Living in Baltimore, I can't help but notice a lot of distinctly unhappy looking people around town. I know this is not exactly some kind of utopia, so is it reasonable to assume that people are, in general, happier elsewhere?
NPR Correspondent Eric Weiner will be joining us at 1pm today to discuss what he learned travelling the world purposefully seeking out happiness. Check out his book The Geography of Bliss: One Grump's Search for the Happiest Places in the World.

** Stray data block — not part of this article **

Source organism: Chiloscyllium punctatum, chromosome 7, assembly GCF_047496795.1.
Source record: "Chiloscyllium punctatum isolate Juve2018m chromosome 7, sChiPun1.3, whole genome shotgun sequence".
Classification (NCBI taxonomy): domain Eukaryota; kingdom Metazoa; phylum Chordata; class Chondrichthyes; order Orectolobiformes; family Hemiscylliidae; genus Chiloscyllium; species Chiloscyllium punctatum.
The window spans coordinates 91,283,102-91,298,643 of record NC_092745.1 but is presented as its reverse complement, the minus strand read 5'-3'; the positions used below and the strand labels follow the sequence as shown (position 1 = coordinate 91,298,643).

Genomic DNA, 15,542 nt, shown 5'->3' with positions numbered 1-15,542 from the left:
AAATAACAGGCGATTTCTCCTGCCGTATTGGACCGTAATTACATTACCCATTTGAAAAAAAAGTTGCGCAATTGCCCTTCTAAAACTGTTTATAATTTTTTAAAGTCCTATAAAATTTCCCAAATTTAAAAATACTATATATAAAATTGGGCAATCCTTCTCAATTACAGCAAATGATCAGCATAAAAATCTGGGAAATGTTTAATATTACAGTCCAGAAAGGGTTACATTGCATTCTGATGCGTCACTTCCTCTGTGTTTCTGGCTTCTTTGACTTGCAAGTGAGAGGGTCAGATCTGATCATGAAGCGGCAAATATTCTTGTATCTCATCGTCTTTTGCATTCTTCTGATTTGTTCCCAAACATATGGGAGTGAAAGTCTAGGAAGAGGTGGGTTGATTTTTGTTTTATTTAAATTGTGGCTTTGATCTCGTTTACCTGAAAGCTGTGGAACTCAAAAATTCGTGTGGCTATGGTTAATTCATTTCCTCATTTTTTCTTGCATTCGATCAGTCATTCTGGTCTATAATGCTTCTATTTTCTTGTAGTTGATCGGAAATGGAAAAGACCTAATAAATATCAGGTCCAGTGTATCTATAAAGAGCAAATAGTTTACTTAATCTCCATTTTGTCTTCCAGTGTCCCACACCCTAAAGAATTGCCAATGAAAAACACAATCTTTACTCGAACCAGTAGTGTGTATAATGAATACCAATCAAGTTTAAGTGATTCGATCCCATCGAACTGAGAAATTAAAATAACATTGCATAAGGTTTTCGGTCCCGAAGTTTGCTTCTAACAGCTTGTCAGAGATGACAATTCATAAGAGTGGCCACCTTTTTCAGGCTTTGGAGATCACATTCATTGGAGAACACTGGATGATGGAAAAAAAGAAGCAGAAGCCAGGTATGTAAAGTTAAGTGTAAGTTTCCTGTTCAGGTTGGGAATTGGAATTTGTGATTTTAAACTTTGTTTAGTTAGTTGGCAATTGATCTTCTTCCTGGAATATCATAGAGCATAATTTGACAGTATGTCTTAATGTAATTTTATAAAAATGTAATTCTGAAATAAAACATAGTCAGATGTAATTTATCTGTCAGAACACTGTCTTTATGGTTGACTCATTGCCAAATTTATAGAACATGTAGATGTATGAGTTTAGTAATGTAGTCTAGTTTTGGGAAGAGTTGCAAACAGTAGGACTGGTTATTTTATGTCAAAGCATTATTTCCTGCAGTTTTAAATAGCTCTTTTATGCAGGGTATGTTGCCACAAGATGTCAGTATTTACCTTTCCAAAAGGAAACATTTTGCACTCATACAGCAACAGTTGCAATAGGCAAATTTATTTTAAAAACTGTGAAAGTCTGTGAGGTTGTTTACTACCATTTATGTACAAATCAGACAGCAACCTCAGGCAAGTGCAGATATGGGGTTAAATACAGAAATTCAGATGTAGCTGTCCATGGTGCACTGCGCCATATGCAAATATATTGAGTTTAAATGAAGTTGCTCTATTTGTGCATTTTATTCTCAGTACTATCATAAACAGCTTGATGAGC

Then-Mayor Martin O'Malley at an Earth Day Planting at Gilmor Elementary in 2005Before I came to work at WYPR, I worked at a documentary company called Soundprint. While I was there, they were working on a series of stories about urban forests that delved into the unique environmental issues that cities face. For the documentary Watershed 263, we attended an Earth Day planting ceremony at Gilmor Elementary in Baltimore. Gilmor was one of a dozen schools in Baltimore that had converted their parking lot into a garden. Things like parking lots and roads are terrible for the environment. When it rains, the rain gathers up all the oil and other pollutants that have been sitting on the pavement and then whooshes it all into a storm-water drain. That all ends up in the Chesapeake, of course, where it wreaks havoc. A garden, on the other hand, keeps that water right there, and puts it to good use. It's a lot of fun for the kids, too, to get a day out of class to get their hands dirty and have a beautiful spot to play. The purpose of that whole long story was to tell you that on that day, then-Mayor Martin O'Malley was at that school, and ceremoniously planted the first flower in the soil. I remember being impressed that he would find time in a busy schedule to visit a school, make a speech, plant a flower, and hang out with the kids for awhile. I left with the feeling that he cared about the environment. The impression I was left with would please the now Governor, and those who work to craft his image. He has very purposefully cast himself as a "Green Governer". But what does that term really mean? As the environmental crisis in the Bay and beyond seems to grow more urgent, how does the criteria for being an environmental politician change? What is the gold standard in environmentalism for a politician? What is the leading edge-and is O'Malley on it? We'll discuss this today with people who all care deeply and have devoted their lives to the environment. Join us, to share your thoughts on what you would like to see happen in Maryland. Poll: Do you think Governor Martin O'Malley is a Green Governor?